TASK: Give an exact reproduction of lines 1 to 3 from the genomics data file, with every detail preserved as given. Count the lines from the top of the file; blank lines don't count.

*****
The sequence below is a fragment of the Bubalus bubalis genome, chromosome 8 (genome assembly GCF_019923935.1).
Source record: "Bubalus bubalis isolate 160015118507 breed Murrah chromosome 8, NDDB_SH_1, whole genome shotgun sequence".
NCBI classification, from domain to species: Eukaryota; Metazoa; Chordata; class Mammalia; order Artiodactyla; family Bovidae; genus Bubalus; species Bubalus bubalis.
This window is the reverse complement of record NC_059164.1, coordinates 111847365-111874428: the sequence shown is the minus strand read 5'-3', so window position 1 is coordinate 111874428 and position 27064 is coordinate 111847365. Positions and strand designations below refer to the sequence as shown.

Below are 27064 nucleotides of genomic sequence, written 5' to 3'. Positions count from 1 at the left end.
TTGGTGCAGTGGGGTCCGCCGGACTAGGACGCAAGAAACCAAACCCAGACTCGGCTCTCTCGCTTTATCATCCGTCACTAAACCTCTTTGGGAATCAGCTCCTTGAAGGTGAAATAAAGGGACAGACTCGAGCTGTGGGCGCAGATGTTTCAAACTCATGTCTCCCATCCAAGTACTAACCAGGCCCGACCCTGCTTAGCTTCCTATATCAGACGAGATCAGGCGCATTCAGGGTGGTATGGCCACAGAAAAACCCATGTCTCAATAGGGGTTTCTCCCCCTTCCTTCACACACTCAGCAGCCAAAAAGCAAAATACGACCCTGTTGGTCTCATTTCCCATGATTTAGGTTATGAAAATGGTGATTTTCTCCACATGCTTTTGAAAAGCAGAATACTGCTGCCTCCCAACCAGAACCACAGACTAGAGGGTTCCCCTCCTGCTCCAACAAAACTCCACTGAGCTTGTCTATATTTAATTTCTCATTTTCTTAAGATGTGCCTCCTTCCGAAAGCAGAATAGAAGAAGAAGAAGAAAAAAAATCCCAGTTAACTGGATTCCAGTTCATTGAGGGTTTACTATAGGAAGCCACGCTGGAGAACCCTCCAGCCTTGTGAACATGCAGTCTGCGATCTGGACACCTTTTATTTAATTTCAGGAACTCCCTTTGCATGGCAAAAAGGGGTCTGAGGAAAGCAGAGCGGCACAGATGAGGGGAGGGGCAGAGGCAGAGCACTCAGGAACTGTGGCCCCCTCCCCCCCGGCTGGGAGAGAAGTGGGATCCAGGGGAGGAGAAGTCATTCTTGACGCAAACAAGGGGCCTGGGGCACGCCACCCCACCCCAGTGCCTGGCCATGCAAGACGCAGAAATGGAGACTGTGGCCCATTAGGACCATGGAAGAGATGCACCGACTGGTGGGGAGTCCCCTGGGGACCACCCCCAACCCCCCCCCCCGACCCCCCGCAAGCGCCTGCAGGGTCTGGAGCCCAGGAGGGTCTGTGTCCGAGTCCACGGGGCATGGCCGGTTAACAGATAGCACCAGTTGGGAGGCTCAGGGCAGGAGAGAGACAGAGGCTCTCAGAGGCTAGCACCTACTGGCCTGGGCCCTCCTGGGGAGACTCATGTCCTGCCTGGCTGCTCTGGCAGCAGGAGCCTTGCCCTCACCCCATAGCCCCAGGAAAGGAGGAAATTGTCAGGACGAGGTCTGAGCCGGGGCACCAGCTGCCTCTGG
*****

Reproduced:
The sequence below is a fragment of the Bubalus bubalis genome, chromosome 8 (genome assembly GCF_019923935.1).
Source record: "Bubalus bubalis isolate 160015118507 breed Murrah chromosome 8, NDDB_SH_1, whole genome shotgun sequence".
NCBI classification, from domain to species: Eukaryota; Metazoa; Chordata; class Mammalia; order Artiodactyla; family Bovidae; genus Bubalus; species Bubalus bubalis.